Lung deposition versus inhalable sampling to estimate body burden of welding fume exposure: A pilot sampler study in stainless steel welders

Ashley Newton, Berrin Serdar, Karin Adams, L. Miriam Dickinson, Kirsten Koehler

Research output: Contribution to journalArticlepeer-review

Abstract

This pilot study evaluated the ability of a lung deposition sampler (LDS) to estimate body burden by comparing lung-deposited and inhalable nickel and chromium exposures to biomarkers of internal dose. A cohort of stainless steel welders (N = 18) wore side-by-side inhalable and lung deposition samplers for two Monday shifts and urine samples were collected pre- and post-shift. Samplers were analyzed for inhalable and lung-deposited nickel and chromium and urine was analyzed for the respective biomarkers of internal dose. There were statistically significant relationships between lung-deposited nickel (βNi = 0.10; 95% CI = 0.05–0.16) and chromium (βCr = 0.07; 95% CI = 0.006–0.14) and their internal dose biomarkers. No relationship was found between inhalable metals and internal dose biomarkers. In moving towards a more physiologically relevant exposure metric, the LDS can provide better estimates for the total body burden of exposure than traditional penetration-based samplers.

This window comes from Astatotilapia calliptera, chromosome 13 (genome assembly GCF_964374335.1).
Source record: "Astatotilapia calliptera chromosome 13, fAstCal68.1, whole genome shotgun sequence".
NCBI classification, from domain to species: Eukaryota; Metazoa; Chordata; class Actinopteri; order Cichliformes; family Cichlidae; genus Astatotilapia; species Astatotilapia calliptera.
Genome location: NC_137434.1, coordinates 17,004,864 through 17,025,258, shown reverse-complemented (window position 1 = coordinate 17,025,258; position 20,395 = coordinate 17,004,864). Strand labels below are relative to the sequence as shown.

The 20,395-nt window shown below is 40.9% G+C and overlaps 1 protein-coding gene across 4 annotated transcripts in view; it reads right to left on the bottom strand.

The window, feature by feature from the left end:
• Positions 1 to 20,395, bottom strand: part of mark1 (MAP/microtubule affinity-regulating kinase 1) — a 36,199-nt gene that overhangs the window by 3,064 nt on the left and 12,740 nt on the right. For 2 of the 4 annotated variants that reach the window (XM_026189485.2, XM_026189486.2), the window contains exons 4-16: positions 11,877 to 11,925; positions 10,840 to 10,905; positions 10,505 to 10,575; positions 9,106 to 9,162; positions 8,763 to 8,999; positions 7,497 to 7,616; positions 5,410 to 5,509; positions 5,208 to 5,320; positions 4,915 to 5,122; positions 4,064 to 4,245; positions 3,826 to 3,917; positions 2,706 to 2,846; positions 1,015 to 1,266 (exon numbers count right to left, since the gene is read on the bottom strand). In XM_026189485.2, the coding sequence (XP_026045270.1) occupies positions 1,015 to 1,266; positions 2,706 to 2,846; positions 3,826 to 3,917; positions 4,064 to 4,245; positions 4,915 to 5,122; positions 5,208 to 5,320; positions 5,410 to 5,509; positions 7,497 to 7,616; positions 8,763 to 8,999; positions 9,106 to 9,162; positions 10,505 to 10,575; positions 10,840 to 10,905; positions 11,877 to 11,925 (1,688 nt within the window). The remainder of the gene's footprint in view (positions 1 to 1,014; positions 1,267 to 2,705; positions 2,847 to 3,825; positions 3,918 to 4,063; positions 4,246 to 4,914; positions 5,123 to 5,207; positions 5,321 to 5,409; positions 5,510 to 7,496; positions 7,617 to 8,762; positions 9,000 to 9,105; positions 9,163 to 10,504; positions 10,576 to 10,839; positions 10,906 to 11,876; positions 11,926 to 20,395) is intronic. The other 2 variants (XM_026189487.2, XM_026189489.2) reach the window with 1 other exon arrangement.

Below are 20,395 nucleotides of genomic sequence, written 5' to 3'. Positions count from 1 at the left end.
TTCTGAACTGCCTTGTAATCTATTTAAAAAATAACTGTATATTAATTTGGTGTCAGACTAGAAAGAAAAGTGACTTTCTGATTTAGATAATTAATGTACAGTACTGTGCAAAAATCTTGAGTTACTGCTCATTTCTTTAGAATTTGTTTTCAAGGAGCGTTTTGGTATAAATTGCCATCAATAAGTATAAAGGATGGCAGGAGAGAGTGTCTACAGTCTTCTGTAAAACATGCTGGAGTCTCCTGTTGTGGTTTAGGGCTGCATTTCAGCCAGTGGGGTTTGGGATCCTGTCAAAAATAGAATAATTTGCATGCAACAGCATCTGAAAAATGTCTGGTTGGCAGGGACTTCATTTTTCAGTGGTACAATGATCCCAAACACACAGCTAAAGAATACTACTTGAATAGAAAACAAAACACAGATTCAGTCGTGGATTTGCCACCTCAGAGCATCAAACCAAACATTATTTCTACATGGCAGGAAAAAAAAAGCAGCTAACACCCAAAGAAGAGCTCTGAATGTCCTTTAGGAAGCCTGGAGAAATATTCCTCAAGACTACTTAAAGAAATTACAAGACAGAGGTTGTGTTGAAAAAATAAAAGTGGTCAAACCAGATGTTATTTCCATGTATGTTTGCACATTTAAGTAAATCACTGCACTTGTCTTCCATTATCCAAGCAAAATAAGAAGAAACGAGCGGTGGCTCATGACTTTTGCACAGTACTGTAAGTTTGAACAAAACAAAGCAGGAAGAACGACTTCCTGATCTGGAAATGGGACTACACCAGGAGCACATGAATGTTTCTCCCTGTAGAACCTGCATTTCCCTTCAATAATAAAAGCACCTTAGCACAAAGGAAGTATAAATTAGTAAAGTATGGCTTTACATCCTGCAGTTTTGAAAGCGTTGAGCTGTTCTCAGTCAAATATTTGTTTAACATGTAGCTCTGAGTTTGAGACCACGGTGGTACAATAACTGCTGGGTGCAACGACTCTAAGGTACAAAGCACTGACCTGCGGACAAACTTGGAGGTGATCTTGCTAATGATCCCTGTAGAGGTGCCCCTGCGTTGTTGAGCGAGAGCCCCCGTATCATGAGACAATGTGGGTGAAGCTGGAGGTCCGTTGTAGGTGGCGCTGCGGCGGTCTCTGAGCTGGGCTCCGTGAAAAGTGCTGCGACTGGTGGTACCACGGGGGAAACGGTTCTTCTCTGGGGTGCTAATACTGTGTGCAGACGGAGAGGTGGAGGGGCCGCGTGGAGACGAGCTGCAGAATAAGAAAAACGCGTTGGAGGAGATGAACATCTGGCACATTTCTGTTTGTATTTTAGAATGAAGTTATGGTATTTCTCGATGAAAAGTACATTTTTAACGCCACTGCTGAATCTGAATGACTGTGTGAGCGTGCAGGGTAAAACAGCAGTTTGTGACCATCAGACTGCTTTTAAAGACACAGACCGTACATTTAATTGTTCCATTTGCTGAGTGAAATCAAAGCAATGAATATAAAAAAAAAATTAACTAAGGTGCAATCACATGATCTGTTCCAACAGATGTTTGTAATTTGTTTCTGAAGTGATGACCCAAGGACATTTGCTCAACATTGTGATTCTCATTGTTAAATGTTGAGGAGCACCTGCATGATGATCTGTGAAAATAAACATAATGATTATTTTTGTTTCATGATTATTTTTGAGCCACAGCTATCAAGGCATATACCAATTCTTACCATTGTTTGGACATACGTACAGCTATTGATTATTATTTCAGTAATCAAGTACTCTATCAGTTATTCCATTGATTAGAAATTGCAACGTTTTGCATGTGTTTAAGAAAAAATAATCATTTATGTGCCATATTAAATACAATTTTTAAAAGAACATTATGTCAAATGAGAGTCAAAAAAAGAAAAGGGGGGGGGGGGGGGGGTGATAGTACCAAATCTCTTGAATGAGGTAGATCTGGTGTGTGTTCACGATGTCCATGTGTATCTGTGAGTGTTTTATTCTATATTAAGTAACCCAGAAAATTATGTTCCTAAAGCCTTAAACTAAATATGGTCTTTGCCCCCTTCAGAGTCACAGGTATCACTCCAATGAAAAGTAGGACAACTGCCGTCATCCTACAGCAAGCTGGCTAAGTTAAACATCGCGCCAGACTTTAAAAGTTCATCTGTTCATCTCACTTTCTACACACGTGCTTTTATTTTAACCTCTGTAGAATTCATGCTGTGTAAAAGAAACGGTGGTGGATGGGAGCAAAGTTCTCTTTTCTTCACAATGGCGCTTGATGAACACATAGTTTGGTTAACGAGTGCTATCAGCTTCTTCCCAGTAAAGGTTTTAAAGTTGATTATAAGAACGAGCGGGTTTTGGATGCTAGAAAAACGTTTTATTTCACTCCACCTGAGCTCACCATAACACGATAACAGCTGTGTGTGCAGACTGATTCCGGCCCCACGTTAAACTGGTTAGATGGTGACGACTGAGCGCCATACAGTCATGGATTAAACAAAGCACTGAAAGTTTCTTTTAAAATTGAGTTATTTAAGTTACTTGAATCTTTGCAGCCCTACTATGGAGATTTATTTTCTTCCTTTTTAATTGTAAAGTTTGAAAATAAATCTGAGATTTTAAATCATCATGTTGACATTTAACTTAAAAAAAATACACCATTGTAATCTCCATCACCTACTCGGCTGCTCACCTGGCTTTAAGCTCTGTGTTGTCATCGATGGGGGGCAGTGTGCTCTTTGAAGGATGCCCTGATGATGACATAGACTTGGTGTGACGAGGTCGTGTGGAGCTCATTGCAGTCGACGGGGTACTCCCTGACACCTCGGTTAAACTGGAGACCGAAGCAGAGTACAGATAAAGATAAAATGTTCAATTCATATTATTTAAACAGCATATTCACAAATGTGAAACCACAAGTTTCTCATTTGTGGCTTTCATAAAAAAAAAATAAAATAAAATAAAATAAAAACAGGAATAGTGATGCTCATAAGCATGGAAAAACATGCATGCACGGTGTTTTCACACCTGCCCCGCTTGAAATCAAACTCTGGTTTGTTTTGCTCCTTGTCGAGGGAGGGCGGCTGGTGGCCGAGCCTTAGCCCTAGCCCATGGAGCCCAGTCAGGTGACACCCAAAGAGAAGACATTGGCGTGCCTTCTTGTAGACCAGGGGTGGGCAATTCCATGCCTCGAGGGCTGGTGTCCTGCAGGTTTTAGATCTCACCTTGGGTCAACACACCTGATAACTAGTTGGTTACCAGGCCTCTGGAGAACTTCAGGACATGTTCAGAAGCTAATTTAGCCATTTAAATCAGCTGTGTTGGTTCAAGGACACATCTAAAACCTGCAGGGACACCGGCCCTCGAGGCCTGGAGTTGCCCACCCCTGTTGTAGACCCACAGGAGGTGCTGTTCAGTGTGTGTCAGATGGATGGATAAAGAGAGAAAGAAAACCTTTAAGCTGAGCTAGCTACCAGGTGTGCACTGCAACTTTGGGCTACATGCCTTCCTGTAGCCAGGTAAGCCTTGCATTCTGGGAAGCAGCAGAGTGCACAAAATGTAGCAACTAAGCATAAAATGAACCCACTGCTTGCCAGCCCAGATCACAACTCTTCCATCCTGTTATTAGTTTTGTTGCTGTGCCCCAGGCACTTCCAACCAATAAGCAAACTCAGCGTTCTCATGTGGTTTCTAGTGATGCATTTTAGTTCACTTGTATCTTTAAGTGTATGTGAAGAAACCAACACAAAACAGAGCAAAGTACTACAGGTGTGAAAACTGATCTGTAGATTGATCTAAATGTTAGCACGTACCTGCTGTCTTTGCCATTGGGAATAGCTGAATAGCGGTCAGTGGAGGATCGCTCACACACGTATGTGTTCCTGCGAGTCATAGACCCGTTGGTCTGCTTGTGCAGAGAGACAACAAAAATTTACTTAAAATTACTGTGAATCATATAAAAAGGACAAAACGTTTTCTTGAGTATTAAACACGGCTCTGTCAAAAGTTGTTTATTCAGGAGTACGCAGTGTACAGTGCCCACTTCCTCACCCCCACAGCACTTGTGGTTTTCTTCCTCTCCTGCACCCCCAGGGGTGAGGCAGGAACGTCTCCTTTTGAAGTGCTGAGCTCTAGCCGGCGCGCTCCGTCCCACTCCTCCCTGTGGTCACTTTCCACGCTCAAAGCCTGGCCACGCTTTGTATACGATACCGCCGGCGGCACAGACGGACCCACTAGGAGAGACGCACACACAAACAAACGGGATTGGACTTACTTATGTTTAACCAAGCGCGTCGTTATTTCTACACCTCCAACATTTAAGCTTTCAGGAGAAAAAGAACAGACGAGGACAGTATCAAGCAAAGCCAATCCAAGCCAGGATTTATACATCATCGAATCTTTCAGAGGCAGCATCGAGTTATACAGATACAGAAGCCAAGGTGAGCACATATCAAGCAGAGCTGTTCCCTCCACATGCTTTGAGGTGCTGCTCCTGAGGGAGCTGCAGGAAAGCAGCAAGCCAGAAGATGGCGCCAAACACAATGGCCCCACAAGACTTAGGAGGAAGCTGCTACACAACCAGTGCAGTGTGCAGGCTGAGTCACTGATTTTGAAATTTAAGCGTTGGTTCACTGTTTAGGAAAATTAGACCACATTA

Original languageEnglish (US)
Article number105721
JournalJournal of Aerosol Science
Volume153
DOIs
StatePublished - Mar 2021

Keywords

  • Lung deposition
  • Sampler validation
  • Welding aerosols

ASJC Scopus subject areas

  • Environmental Engineering
  • Pollution
  • Mechanical Engineering
  • Fluid Flow and Transfer Processes
  • Atmospheric Science

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